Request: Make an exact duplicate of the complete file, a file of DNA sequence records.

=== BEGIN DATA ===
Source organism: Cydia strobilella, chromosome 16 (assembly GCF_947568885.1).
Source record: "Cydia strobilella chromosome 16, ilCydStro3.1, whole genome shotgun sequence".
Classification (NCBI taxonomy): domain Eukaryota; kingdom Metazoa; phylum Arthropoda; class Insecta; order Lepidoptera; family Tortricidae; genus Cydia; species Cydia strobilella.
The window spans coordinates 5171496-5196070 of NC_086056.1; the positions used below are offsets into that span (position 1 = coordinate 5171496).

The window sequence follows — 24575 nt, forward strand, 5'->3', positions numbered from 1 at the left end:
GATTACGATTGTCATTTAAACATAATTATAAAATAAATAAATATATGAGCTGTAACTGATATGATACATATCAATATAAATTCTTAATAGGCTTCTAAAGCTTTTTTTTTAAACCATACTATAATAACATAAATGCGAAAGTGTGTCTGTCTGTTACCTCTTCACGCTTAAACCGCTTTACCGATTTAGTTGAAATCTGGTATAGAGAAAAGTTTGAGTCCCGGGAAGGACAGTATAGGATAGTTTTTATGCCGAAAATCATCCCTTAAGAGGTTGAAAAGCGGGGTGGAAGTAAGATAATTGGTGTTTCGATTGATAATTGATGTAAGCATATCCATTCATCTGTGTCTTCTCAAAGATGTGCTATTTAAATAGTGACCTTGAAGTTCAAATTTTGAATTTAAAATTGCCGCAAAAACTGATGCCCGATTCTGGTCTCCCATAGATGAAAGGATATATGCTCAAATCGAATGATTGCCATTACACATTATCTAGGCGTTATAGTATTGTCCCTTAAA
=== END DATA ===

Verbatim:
Source organism: Cydia strobilella, chromosome 16 (assembly GCF_947568885.1).
Source record: "Cydia strobilella chromosome 16, ilCydStro3.1, whole genome shotgun sequence".
Classification (NCBI taxonomy): domain Eukaryota; kingdom Metazoa; phylum Arthropoda; class Insecta; order Lepidoptera; family Tortricidae; genus Cydia; species Cydia strobilella.
The window spans coordinates 5171496-5196070 of NC_086056.1; the positions used below are offsets into that span (position 1 = coordinate 5171496).

The window sequence follows — 24575 nt, forward strand, 5'->3', positions numbered from 1 at the left end:
GATTACGATTGTCATTTAAACATAATTATAAAATAAATAAATATATGAGCTGTAACTGATATGATACATATCAATATAAATTCTTAATAGGCTTCTAAAGCTTTTTTTTTAAACCATACTATAATAACATAAATGCGAAAGTGTGTCTGTCTGTTACCTCTTCACGCTTAAACCGCTTTACCGATTTAGTTGAAATCTGGTATAGAGAAAAGTTTGAGTCCCGGGAAGGACAGTATAGGATAGTTTTTATGCCGAAAATCATCCCTTAAGAGGTTGAAAAGCGGGGTGGAAGTAAGATAATTGGTGTTTCGATTGATAATTGATGTAAGCATATCCATTCATCTGTGTCTTCTCAAAGATGTGCTATTTAAATAGTGACCTTGAAGTTCAAATTTTGAATTTAAAATTGCCGCAAAAACTGATGCCCGATTCTGGTCTCCCATAGATGAAAGGATATATGCTCAAATCGAATGATTGCCATTACACATTATCTAGGCGTTATAGTATTGTCCCTTAAA